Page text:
Genotype, extrapyramidal features, and severity of variant ataxia-telangiectasia

Research output: Contribution to journalArticlepeer-review


  • Katherine Schon
  • Nienke J H van Os
  • Nicholas Oscroft
  • Helen Baxendale
  • Daniel Scoffings
  • Julian Ray
  • Mohnish Suri
  • William P Whitehouse
  • Puja R Mehta
  • Natasha Everett
  • Leonardo Bottolo
  • Bart P van de Warrenburg
  • Corry Weemaes
  • Michel A Willemsen
  • Marc Tischkowitz
  • Anke E Hensiek

Colleges, School and Institutes


OBJECTIVE: Variant ataxia-telangiectasia is caused by mutations that allow some retained ataxia telangiectasia-mutated (ATM) kinase activity. Here, we describe the clinical features of the largest established cohort of individuals with variant ataxia-telangiectasia and explore genotype-phenotype correlations.

METHODS: Cross-sectional data were collected retrospectively. Patients were classified as variant ataxia-telangiectasia based on retained ATM kinase activity.

RESULTS: The study includes 57 individuals. Mean age at assessment was 37.5 years. Most had their first symptoms by age 10 (81%). There was a diagnostic delay of more than 10 years in 68% and more than 20 years in one third of probands. Disease severity was mild in one third of patients, and 43% were still ambulant 20 years after disease onset. Only one third had predominant ataxia, and 18% had a pure extrapyramidal presentation. Individuals with extrapyramidal presentations had milder neurological disease severity. There were no significant respiratory or immunological complications, but 25% of individuals had a history of malignancy. Missense mutations were associated with milder neurological disease severity, but with a higher risk of malignancy, compared to leaky splice site mutations.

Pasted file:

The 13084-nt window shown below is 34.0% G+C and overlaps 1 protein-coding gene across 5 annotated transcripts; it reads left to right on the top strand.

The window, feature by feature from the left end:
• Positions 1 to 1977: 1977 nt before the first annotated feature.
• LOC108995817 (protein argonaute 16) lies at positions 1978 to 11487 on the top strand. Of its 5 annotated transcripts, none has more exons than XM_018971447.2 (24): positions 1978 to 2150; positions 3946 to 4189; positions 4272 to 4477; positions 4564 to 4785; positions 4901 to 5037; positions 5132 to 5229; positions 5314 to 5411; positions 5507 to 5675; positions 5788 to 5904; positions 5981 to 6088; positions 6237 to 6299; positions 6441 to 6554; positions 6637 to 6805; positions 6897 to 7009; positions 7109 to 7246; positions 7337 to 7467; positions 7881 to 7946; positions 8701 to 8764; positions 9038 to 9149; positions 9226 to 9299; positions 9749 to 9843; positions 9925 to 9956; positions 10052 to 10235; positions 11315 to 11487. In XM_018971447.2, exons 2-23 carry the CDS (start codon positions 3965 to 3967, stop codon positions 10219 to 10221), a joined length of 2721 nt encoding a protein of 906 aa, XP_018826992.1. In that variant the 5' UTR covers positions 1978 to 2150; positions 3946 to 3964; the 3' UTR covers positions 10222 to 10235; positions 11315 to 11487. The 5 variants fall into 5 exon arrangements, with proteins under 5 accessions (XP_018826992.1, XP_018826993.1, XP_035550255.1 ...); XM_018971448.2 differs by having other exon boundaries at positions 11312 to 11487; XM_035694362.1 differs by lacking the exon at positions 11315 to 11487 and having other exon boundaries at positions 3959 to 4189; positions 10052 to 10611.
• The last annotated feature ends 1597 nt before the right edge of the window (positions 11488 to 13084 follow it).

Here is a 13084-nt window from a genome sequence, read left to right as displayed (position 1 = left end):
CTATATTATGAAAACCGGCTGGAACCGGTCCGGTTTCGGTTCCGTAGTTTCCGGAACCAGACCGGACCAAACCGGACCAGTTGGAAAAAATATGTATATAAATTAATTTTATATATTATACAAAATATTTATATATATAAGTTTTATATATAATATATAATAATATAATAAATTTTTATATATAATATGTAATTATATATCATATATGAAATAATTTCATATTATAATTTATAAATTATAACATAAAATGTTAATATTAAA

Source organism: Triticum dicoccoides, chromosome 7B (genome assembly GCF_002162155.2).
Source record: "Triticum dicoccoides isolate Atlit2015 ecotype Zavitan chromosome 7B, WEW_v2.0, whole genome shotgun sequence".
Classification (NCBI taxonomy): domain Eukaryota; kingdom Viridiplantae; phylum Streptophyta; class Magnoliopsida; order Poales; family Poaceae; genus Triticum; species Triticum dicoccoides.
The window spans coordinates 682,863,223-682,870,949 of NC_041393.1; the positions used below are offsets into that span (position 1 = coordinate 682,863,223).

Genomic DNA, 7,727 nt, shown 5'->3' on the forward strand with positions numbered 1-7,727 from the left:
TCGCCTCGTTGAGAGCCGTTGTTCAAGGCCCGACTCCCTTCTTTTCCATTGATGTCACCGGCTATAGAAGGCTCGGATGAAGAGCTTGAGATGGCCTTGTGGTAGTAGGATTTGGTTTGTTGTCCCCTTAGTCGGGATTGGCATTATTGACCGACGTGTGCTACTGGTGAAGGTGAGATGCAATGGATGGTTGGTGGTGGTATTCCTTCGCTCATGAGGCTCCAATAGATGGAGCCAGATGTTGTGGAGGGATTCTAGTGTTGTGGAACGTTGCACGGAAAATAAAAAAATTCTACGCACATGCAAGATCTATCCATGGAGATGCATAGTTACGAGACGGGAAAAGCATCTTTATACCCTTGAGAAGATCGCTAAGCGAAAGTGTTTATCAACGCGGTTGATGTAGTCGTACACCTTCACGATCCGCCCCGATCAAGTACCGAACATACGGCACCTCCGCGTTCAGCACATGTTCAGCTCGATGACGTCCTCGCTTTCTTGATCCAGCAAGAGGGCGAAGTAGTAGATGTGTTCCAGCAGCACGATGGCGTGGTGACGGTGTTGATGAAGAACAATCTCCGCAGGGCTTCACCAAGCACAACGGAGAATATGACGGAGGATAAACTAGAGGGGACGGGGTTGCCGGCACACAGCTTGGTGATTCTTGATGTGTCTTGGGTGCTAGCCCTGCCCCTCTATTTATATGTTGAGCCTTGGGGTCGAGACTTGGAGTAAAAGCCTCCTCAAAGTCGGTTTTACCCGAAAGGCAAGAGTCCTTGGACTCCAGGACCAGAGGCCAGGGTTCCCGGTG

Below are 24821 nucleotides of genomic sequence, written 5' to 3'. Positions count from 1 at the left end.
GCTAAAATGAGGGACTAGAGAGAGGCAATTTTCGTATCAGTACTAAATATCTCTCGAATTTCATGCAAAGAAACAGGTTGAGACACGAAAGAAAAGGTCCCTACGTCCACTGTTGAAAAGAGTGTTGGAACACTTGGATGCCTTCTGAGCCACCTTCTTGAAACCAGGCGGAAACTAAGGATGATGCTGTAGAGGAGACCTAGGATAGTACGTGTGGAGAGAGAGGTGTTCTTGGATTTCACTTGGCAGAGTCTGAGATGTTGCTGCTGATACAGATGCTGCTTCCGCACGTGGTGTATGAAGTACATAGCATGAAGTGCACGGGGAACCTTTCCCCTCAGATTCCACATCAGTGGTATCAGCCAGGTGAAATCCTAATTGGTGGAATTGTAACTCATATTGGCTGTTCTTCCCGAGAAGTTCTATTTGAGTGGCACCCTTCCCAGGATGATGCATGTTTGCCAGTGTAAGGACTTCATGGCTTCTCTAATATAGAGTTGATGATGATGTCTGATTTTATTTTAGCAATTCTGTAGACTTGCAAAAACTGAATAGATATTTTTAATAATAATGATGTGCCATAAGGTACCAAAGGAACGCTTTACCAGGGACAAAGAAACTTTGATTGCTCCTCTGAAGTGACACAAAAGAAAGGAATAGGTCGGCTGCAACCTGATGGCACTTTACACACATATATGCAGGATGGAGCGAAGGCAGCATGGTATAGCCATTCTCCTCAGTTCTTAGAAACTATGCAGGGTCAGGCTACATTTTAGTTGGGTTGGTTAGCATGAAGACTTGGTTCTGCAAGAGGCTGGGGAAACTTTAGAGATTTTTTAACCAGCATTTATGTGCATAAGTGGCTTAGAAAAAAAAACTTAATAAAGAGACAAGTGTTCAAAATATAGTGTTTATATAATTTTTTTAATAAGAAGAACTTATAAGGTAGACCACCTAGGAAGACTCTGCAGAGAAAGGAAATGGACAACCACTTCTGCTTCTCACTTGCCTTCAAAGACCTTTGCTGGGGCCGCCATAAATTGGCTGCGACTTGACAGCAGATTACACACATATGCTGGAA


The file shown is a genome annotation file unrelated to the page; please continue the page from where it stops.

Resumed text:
INTERPRETATION: Individuals with variant ataxia-telangiectasia require malignancy surveillance and tailored management. However, our data suggest the condition may sometimes be mis- or underdiagnosed because of atypical features, including exclusive extrapyramidal symptoms, normal eye movements, and normal alpha-fetoprotein levels in some individuals. Missense mutations are associated with milder neurological presentations, but a particularly high malignancy risk, and it is important for clinicians to be aware of these phenotypes. ANN NEUROL 2019;85:170-180.

Bibliographic note

© 2018 The Authors. Annals of Neurology published by Wiley Periodicals, Inc. on behalf of American Neurological Association.


Original languageEnglish
Pages (from-to)170-180
Number of pages11
JournalAnnals of Neurology
Issue number2
Early online date14 Dec 2018
Publication statusPublished - 29 Jan 2019